Affirmative Action Must Be Upheld


Photo courtesy of KCRG

On Jan. 24, the Supreme Court announced that it would hear a challenge to affirmative action with regard to two cases involving Harvard University and the University of North Carolina at Chapel Hill. These cases could determine the fate of affirmative action not only at these two institutions, but across the nation, especially considering the Supreme Court’s current conservative supermajority. 

The reemergence of debate around the constitutionality of affirmative action raises the question: why is the practice still necessary for ensuring students of color have access to higher education? Moreover, these cases gives us the opportunity to reframe how we think about not only affirmative action, but also about the continuing, broader issue of diversity — or lack thereof — in higher education.

A common and intensely bigoted misconception is that affirmative action allows underqualified students of color to get into prestigious institutions on the basis of their race alone. This belief, while obviously untrue, also discredits the accomplishments of students of color and perpetuates the harmful notion that being a person of color gives you an easier chance at getting into universities. In reality, affirmative action simply seeks to give traditionally disadvantaged students a more equitable opportunity at accessing higher education. 

Another common misconception is that affirmative action involves a quota for a certain number of people of a certain racial group to be accepted. In reality, the 1978 Supreme Court decision deemed a quota-based system unconstitutional. Affirmative action isn’t a single concept or policy. It can take the form of outreach campaigns, targeted recruitment, and employee and management development. Its implementation can vary greatly depending on the institution or company.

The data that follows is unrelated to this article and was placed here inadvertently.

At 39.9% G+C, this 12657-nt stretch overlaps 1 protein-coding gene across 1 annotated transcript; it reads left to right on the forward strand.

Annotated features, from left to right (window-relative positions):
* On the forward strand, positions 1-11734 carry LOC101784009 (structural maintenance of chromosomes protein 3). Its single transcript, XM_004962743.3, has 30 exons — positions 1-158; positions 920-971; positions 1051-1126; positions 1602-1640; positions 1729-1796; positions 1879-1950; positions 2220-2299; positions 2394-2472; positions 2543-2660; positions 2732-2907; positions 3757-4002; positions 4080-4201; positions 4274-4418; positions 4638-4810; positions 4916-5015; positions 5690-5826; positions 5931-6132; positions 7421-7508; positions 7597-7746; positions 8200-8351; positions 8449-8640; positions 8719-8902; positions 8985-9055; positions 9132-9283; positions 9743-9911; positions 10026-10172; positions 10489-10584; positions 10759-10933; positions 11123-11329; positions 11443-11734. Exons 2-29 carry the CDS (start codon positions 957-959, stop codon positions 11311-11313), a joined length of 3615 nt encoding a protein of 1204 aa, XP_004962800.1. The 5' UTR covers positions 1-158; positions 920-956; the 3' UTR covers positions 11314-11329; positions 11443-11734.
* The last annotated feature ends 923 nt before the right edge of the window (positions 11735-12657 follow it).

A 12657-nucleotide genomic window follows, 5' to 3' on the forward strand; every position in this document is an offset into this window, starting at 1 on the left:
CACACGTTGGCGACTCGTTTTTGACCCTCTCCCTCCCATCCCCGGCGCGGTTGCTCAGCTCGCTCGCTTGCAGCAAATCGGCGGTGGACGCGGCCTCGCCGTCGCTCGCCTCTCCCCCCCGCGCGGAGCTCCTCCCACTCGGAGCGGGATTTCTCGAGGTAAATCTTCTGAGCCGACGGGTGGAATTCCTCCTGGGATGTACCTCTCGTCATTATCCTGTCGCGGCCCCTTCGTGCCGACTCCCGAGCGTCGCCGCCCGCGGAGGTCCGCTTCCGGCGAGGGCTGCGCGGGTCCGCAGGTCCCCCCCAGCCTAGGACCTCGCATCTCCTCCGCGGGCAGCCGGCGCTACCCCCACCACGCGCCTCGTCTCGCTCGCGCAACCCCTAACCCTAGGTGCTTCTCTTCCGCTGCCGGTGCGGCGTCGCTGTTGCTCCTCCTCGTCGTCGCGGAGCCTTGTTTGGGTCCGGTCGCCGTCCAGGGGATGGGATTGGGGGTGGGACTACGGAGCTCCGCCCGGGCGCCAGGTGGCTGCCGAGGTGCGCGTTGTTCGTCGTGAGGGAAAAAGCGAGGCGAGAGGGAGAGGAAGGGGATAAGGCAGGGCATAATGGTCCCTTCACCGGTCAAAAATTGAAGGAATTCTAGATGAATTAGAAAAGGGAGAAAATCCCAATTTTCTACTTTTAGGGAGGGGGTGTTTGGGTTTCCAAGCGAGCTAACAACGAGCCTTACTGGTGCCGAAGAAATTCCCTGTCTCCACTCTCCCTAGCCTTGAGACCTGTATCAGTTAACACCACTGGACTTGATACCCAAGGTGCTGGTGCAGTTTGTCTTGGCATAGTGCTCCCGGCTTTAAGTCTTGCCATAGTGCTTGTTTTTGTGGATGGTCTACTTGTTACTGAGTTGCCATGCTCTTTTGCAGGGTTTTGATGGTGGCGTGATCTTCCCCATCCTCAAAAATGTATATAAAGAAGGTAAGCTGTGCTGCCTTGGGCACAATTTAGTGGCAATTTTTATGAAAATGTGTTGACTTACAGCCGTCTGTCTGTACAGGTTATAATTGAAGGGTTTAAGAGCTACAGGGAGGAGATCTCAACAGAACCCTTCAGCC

Considering the benefits of affirmative action and the history of white supremacy in higher education, it is essential that we campaign for affirmative action to remain firmly within our legal framework. For most of history, colleges and universities were composed almost entirely of white men. Many schools like UNC did not accept any students of color until they were mandated to by the Supreme Court decision on Brown v. Board of Education in 1954. There were schools like Harvard and Oberlin, that did accept students of color — albeit in small numbers — prior to the overturn of segregation. Affirmative action works to combat the legacy of white supremacy by making admission into elite, historically white institutions more accessible to people of color who have grown up facing systemic barriers. 

We do not need less affirmative action. If anything, we need more, especially here at Oberlin. Despite being one of the first colleges in the country to start accepting Black students back in 1835, Oberlin today falls short in terms of its Black student population. Currently only 5 percent of Oberlin students are Black, compared to an average of 15 percent across U.S. baccalaureate institutions. 

Outlawing affirmative action would likely further diminish the small proportion of Black and Brown students at small, elite liberal arts colleges like Oberlin. In the event that affirmative action is found to be unconstitutional, Oberlin, and all colleges, must take steps to recruit Black students and provide adequate aid to those who apply. Adopting a need-blind admissions process, which Oberlin currently does not employ, would help counteract the effects of affirmative action being gutted by allowing the College to accept more low-income and Black students.

Overturning affirmative action would leave colleges — even private colleges like Oberlin — with their hands tied, limiting options to cultivate the type of equitable community we want on our campus. If the Supreme Court decides that affirmative action is unconstitutional, Oberlin and other schools like it must institute other policies to protect the Black and Brown students already on campus.